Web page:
Rentals.ca and Bullpen Consulting will continue to monitor the trends in the market, and the factors that impact rental demand that have been relatively positive over the last year including immigration and population growth, and declines in the unemployment rate.
The data used in this analysis is based on monthly listings from Rentals.ca. The data is much different than the more familiar numbers collected and published by Canada Mortgage Housing Corporation (CMHC).
Rentals.ca data includes basement apartments, rental apartments, condominium apartments, townhouses, semi-detached houses and single-detached houses, where CMHC’s primary rental data only includes rental apartments and rental townhouses. CMHC does collect some data on the secondary market, but it is reported separately.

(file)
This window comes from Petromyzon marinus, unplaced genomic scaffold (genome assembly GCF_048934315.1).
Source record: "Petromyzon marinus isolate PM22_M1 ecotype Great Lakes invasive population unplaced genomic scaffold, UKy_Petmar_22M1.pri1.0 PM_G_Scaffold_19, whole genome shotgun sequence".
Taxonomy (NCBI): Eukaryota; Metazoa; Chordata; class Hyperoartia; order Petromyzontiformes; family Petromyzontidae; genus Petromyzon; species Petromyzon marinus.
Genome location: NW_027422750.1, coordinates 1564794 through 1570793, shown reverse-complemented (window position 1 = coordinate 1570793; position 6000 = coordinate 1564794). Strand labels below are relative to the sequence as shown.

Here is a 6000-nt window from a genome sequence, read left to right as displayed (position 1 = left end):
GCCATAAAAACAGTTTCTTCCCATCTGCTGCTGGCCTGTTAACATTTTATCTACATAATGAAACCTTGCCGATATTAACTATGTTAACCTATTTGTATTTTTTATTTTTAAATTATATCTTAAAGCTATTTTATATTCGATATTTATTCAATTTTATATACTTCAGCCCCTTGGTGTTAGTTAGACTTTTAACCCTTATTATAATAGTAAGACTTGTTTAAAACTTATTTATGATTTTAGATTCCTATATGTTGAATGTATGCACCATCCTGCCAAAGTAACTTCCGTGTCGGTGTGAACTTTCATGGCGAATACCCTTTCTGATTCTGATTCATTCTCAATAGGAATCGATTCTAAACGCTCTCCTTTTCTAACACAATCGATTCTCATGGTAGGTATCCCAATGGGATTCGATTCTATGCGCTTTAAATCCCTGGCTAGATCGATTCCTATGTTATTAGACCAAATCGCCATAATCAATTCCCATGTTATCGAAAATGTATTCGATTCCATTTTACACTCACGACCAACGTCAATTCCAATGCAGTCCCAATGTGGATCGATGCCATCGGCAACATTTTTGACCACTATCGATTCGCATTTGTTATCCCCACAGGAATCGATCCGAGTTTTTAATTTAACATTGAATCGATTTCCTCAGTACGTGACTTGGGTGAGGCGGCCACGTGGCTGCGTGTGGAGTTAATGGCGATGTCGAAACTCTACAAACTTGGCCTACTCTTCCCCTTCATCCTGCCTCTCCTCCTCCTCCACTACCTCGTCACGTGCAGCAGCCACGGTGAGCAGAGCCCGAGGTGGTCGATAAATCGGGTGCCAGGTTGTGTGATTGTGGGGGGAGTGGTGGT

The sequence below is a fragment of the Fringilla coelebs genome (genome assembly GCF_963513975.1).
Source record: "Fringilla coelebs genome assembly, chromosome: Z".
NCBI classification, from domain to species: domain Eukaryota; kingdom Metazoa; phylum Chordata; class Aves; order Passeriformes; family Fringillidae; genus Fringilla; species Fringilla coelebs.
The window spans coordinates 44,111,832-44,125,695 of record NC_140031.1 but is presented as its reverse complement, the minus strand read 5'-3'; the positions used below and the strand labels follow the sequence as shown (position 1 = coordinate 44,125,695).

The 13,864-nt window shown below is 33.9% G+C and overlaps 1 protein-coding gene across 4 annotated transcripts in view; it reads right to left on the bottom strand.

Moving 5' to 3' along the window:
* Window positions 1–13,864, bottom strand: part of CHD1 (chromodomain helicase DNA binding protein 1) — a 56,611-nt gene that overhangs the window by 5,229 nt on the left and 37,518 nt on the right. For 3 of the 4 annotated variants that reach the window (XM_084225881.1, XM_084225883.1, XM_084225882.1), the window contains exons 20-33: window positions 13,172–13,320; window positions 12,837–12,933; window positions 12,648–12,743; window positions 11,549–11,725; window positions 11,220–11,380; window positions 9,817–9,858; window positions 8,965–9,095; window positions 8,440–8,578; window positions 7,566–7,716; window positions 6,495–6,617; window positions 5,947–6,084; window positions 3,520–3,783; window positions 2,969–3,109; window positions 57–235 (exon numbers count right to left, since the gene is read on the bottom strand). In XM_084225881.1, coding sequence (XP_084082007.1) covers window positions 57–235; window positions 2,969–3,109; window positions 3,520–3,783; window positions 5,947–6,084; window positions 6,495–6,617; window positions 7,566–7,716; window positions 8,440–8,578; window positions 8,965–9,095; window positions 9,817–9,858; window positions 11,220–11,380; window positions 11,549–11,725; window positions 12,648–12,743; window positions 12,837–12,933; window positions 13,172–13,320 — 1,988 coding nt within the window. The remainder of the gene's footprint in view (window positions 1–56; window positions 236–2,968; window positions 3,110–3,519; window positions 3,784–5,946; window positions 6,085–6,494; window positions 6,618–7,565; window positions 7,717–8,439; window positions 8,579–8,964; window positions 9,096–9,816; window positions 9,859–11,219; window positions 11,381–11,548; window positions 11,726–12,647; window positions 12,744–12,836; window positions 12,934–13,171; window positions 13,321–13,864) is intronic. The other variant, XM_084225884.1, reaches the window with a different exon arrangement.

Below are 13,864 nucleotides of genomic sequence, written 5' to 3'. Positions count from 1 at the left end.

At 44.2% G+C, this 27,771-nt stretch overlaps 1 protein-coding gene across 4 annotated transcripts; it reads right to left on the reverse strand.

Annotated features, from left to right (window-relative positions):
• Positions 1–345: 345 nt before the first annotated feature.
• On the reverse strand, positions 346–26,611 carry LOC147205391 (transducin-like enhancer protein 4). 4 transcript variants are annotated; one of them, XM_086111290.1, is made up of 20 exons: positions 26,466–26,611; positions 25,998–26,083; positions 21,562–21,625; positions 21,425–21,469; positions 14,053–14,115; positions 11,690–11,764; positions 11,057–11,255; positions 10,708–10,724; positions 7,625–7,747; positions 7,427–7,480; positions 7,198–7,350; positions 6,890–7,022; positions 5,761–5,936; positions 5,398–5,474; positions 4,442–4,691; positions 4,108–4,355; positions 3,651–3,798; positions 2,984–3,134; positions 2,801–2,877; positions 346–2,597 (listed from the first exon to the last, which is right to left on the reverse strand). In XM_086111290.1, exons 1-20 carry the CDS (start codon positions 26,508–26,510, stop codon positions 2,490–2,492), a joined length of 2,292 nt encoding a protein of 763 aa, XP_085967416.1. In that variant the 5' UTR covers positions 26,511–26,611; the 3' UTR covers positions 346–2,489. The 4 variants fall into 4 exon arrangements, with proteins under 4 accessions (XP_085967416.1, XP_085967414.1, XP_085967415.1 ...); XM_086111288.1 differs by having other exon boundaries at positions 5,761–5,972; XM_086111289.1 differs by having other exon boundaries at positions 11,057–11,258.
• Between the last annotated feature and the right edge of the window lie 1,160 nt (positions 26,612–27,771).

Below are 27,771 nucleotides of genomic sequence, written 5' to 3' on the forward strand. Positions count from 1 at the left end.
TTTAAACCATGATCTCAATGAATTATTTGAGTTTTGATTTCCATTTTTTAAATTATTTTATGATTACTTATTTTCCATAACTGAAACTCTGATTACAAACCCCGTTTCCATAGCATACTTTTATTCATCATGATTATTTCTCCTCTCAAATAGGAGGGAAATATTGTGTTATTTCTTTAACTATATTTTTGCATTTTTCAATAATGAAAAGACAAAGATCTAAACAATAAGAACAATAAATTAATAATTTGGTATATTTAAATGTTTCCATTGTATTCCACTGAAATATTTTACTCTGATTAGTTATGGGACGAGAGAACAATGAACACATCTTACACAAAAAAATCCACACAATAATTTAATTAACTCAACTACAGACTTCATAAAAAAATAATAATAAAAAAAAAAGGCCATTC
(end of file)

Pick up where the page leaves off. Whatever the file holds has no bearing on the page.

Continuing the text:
The CMHC rental rates are based on the entire universe of purpose-built rental units in Canada (the stock), while Rentals.ca data is primarily based on the asking rents of vacated units only (the flow) — this is more representative of the actual market rent a prospective tenant encounters. The Rentals.ca data set typically produces much higher rental rates in comparison to CMHC, as vacated units are not subject to rent control.
The average and median rental rates via Rentals.ca can also skew higher than CMHC’s data for several reasons: The inclusion of larger and more expensive unit types like singles, row units and condos; the survivorship bias (overpriced units remain in the sample longer); and the multiple listings of the same property at different rent levels every month.
It should also be noted that properties listed for above $5,000 a month and below $500 a month are eliminated from the sample of units analyzed. Also, short term leases, single-room rentals, and furnished rental units are eliminated from the sample where identifiable.